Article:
Many people for many reasons were in a euphoric state of mind when Boston Bruins defenceman Andrew Ference tweeted a thumbs-up emoticon in the early morning hours of Jan. 6 to signify the end of a four-month NHL lockout.
New Bruins blue-liner Wade Redden was one of them. He had heard and read about the speculation that teams would be allowed an amnesty buyout prior to the start of the season.
He knew there would be a good chance he would be set free by the New York Rangers, who had buried him in the American Hockey League for two years because they no longer could live with his six-year $39-million US contract that didn't expire until the end of the 2013-14 season.
Redden was picked up by the St. Louis Blues. But after deals before the trade deadline brought in Jordan Leopold and Jay Bouwmeester, there no longer was room at the inn for Redden, so he was shipped to the Bruins.
In a month in his new home, he has gone from depth player to a key component in the Bruins' series-opening 4-1 victory at home against the Toronto Maple Leafs. His goal and assist late in the first period was a momentum changer that sent the Bruins on their way on Wednesday.
"Yeah, it was fun to be back out there. I said before I'm going to try to get the most out of it. I've been away for a while, so it was good to get back in there," said the 35-year-old Redden, who was performing in his first Stanley Cup playoff game in four years and scored his first NHL post-season goal since May 28, 2007.
"It's a win. That's what it really boils down to. It's one win in a series. I'm not getting too nostalgic on things. Obviously, it's just one game, so you got to keep with it."
Even though he sat on the sidelines for the first six games with the Bruins before he played a shift for his new team, Redden knew immediately he found a good home. There were a couple of former Ottawa Senators teammates in Zdeno Chara and Chris Kelly on the Bruins. General manager Peter Chiarelli knew him from his days as part of the Senators management team.
The Wade Redden story is about a talented hockey player who is one of the nicest athletes you will meet. Those who come in contact with the quiet, kind native of Lloydminster, Sask. always come away impressed with his easy-going demeanour.
Nobody wanted to see him banished to the minors like Redden was for the 2010-11 and 2011-12 seasons. He only was a few years removed from helping the Senators to the 2007 Stanley Cup final.
In 2005-06, Redden especially earned respect. He battled a knee injury and was there for his cancer-stricken mother, Pat, who passed away in April 2006. Yet, he somehow managed to check in with a career-high 50 points in 65 games.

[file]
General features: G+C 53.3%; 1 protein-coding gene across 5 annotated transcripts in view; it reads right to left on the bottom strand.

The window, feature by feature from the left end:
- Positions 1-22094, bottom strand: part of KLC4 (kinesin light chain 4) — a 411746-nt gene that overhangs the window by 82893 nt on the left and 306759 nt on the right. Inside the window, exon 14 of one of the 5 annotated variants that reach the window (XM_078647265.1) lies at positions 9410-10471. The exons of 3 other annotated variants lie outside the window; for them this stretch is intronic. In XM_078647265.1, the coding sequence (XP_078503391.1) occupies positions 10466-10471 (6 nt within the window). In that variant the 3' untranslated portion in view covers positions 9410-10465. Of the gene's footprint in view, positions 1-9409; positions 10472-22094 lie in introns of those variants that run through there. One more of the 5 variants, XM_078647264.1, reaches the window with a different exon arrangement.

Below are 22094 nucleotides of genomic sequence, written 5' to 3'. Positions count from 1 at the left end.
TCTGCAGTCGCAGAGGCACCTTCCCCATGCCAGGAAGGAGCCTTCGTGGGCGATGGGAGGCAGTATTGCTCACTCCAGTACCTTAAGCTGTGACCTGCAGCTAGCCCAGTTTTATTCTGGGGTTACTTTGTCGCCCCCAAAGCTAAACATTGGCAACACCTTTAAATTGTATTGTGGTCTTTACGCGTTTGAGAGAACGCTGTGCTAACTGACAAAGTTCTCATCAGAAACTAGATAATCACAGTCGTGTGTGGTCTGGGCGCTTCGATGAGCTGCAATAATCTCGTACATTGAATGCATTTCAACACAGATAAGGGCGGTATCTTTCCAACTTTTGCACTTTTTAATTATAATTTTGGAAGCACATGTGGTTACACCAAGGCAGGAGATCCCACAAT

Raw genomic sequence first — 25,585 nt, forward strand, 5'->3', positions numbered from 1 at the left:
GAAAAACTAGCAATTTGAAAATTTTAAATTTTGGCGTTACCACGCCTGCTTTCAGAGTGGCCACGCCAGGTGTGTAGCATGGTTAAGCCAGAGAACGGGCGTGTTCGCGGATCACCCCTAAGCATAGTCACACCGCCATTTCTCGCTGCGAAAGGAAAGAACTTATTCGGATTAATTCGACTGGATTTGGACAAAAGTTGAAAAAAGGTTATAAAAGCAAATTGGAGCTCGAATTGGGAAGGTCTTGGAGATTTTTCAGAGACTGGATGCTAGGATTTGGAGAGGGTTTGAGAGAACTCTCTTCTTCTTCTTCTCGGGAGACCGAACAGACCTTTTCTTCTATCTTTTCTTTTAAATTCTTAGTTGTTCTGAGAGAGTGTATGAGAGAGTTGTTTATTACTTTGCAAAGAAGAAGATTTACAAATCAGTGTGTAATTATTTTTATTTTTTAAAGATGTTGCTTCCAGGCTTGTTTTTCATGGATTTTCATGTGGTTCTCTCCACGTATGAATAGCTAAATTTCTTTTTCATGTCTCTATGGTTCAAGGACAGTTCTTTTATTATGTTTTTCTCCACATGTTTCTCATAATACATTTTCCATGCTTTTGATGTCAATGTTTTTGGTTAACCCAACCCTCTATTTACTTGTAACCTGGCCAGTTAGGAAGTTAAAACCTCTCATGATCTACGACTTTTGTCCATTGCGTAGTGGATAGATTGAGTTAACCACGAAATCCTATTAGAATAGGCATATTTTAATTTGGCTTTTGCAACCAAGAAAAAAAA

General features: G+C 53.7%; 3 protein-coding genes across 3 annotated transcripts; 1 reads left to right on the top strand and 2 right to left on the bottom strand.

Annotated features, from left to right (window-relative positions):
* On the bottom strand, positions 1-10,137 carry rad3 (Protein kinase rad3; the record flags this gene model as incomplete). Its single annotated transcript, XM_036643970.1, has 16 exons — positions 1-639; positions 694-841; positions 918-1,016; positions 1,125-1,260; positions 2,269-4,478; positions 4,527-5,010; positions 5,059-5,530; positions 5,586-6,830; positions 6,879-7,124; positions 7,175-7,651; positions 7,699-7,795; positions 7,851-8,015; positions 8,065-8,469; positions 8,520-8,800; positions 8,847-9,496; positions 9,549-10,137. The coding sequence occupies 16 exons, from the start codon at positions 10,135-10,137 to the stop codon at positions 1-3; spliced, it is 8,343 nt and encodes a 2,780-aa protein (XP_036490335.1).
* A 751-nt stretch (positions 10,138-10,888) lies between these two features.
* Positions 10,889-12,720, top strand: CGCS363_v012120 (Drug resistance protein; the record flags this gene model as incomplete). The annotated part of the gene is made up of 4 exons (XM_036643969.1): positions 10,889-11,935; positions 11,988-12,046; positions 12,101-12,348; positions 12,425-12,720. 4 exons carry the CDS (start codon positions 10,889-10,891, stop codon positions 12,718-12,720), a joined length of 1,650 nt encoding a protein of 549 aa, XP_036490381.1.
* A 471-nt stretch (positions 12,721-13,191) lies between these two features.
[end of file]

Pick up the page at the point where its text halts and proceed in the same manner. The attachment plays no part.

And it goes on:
Wednesday's evening's success was simply another nice chapter in Redden's comeback story. While still with the Blues he became the 282nd player to suit up for his 1,000th NHL game.
After the regular season finale last Sunday, his former Ottawa teammates Daniel Alfredsson, Chris Phillips and Chris Neil, along with Kelly, presented him with a Tony Harris painting of Redden dressed in the uniforms of the Senators, Rangers and Blues.
The gesture exhibited how well-liked Redden is, even though he's five years removed from the Senators scene. In five weeks with the Bruins, he already has plenty of admirers.
"He's very well respected," said Ference, who was suspended for Game 2 because of his head shot on Toronto's Mikhail Grabovski. "Guys were really happy for him to get back in the NHL with St. Louis, and to have an opportunity now to contribute.
"I think guys are really proud and happy that he's here. He's a great player and went through a couple of years that were very, very frustrating. So it's extra special to see him have a smile on his face. He's a really good teammate, and it's more than just us who are happy for him."
Maple Leafs update
Maple Leafs defencemen Cody Franson has a bruised foot, but said he'll be ready to suit up for Game 2 on Saturday (CBC, CBCSports.ca, 7 p.m. ET). Rookie blue-liner Mike Kostka has a fractured right index finger and won't play Saturday.
Toronto head coach Randy Carlyle hinted that defencemen Ryan O'Byrne and Jake Gardiner could both find their way back into the Maple Leafs lineup for Game 2. There also could be some changes up front. Forwards Matt Frattin, Joe Colborne and Ryan Hamilton were among the healthy scratches for the series opener.
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